Bush promised “kinder, gentler” policies but his administration chose bragging over benevolence. The Job Training Partnership Act (co-authored in 1982 by Sen. Dan Quayle) was a favorite applause line for administration officials, supposedly proving their concern for youth, low-income households, and minorities. But the Labor Department covered up the law’s dismal failure, long delaying release of a report revealing that the JTPA was such a boondoggle that it actually decreased the earnings of male trainees. But the program was a windfall for businesses that received lavish subsidies to train employees they would have trained regardless, so corporate America continued cheering.
Bush’s contempt for property rights spawned legal brawls that continue to our time. In 1988, presidential candidate Bush declared that “all existing wetlands, no matter how small, should be preserved” and promised “no net loss” of wetlands if elected president. After he took office, federal bureaucrats unveiled a new definition of wetlands that swept nearly 100 million acres of additional private land under federal control. Bad faith permeated enforcement: bureaucrats relied on “the glancing geese” standard — if migrating birds glanced down and considered stopping at a water hole, then that land became involved in interstate commerce and thus fell under federal jurisdiction. Since many landowners could not afford to fight the world’s largest law firm — the U.S. Justice Department — that type of bunkum sufficed to make people submit. The Justice Department and private landowners are still squabbling almost 30 years later, thanks in part to Bush’s grandstanding on the issue.
After he died, Bush was portrayed as a responsible, judicious ruler. But that hagiography ignores his de facto demolition of the work of Special Counsel Lawrence Walsh. On Christmas Eve 1992, Bush pardoned six Reagan administration officials for their roles in the Iran-Contra Affair, the illegal arms-for-hostage deal that blighted the final years of the Reagan presidency. Defense Secretary Caspar Weinberger was scheduled to go on trial two weeks later on charges of lying to Congress.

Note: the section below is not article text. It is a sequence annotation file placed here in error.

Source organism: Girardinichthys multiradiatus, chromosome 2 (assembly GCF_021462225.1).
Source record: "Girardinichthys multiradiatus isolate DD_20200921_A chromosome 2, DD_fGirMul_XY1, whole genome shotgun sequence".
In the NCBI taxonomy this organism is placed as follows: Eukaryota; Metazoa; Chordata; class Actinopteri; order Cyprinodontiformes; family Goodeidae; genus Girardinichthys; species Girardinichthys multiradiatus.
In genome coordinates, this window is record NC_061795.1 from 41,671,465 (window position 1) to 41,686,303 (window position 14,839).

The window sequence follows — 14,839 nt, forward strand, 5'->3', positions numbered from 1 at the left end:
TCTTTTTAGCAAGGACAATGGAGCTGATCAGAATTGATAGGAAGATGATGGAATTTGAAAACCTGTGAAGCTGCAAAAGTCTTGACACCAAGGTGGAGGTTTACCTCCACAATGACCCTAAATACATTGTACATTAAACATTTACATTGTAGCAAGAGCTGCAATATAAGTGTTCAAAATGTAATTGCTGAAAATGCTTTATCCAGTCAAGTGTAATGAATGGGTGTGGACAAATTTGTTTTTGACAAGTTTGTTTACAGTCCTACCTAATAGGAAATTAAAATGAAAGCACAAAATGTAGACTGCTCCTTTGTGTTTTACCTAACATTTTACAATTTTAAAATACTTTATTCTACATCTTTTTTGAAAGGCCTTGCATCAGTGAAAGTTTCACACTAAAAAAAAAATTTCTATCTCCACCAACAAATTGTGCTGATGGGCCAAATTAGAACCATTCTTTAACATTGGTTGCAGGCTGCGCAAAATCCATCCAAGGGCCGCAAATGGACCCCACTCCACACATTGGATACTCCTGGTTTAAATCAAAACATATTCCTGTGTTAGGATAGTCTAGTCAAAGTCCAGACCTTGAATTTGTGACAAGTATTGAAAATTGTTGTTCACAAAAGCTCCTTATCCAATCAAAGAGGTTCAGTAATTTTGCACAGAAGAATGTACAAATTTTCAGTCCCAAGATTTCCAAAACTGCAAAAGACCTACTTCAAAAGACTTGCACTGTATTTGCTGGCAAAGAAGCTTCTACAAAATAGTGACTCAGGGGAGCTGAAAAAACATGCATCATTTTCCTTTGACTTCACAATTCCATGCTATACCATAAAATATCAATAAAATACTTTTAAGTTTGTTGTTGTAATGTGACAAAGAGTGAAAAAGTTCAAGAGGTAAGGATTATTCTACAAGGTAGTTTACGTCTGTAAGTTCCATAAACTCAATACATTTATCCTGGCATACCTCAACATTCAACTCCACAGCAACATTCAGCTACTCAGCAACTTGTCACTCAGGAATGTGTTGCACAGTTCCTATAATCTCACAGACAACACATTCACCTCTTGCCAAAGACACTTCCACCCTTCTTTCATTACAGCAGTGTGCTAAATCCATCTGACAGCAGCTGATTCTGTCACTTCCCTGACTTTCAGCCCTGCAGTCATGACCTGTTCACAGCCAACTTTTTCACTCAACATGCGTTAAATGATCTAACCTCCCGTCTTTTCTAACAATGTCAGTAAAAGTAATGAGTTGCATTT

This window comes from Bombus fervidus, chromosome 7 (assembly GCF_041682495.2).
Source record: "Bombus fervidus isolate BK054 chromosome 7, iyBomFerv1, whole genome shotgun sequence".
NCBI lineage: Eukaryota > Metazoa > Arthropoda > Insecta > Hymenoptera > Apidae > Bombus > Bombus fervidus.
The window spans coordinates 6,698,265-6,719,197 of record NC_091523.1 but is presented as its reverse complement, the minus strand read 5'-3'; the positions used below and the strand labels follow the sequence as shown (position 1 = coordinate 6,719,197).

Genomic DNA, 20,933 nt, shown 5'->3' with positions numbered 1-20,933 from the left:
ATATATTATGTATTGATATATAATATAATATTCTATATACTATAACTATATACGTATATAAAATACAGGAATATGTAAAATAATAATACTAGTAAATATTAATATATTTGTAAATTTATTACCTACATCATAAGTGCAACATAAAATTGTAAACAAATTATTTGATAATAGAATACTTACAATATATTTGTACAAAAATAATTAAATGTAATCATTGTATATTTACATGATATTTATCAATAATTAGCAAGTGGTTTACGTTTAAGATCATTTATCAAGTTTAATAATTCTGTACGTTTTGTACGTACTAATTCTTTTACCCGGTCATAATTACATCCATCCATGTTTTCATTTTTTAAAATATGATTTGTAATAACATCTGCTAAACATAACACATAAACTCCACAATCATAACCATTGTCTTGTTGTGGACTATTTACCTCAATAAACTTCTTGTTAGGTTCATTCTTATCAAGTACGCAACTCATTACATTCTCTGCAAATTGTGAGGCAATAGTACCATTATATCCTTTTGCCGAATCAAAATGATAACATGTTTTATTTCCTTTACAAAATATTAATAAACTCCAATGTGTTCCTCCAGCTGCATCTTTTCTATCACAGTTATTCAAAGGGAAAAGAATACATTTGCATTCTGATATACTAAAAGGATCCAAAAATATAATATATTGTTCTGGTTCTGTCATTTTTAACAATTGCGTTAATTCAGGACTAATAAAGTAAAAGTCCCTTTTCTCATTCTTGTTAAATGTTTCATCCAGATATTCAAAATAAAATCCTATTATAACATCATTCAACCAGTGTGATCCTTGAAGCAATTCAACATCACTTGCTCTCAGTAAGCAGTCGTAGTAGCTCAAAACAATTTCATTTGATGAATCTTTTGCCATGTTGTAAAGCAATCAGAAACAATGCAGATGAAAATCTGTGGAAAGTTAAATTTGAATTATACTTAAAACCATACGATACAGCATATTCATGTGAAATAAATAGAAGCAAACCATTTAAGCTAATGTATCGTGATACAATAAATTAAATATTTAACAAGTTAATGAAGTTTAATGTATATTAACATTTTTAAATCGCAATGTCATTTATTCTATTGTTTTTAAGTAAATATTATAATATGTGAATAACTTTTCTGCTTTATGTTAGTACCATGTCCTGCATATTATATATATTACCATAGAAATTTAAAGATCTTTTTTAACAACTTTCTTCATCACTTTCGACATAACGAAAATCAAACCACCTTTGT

Walsh denounced the pardons as part of a “cover-up” and said that they undermined his investigation of possible criminal conduct by Bush himself. Walsh also reported that Bush’s pardons prevented Bush from having to testify in court and face “searching questions” on his own conduct. Bush’s pardons greatly reduced the likelihood that his co-conspirators would ever turn state’s evidence against him. If Walsh’s investigation had led to Bush’s conviction, the Bush brand name might have been sufficiently damaged that his son would not have captured the presidency in 2000.
The Iraq War
Probably Bush’s biggest folly was the Gulf War against Iraq. Bush said that that America had to restore Kuwait’s “rightful leaders to their place.” Why should Americans care which Arab dictators control which patches of sand? The United States had previously been arming and bankrolling Saddam Hussein — so he was probably surprised when the United States flipped on him. The Bush administration pushed bushels of falsehoods to spur public support for the war.
At Bush’s funeral, eulogists heaped praise on his supposedly lofty character. But nobody mentioned how he betrayed the Kurds in 1991, encouraging them to revolt and then abandoning them to Saddam’s brutal crackdown. New York Times columnist William Safire scoffed, “When our troops come home to a ticker-tape parade, perhaps room can be found for a small float carrying maimed Kurdish refugees.”
After the Gulf War ended, Bush decided that the U.S. government and its allies had the right to permanently blockade Iraq — putting a stranglehold on their imports of food, medicine, and other items. Since the Iraqi people failed to overthrow Saddam, they did not deserve to eat, right? Vast numbers of Iraqis died as a result — but none of their survivors attended or spoke at Bush’s funeral service.
Bush’s postwar dictates on Iraq helped sow perpetual conflict and paved the way to his son’s 2003 invasion of Iraq. That part of the world has been an even bigger mess since then. Plenty of Washington whiz kids are now claiming the United States must intervene to take down Iran. But Iraq was containing Iran just fine before the U.S. government pulverized that nation.
Given this disastrous record, why was the older Bush idolized after his death? One clue came from the funeral tribute from the former senator Alan Simpson. Simpson portrayed Bush as a hero for betraying his most important campaign pledge in the 1988 presidential race — his “read my lips — no new taxes” promise. The Washington establishment loved that riff — since that tax hike helped shore up Leviathan and signaled the end of Reagan-era anti-government rhetoric.
Bush’s son George, the 43rd president, also spoke at the funeral service and declared that his father was “no cynic.” But George Herbert Walker Bush’s betrayals on his tax pledge and his debacles at home and abroad turned millions of other Americans into cynics. Perhaps that is the most positive legacy of his one-term presidency.
Democracy cannot afford to deify deceased presidents whose precedents pose continuing perils.
This article was originally published in the March 2019 edition of Future of Freedom.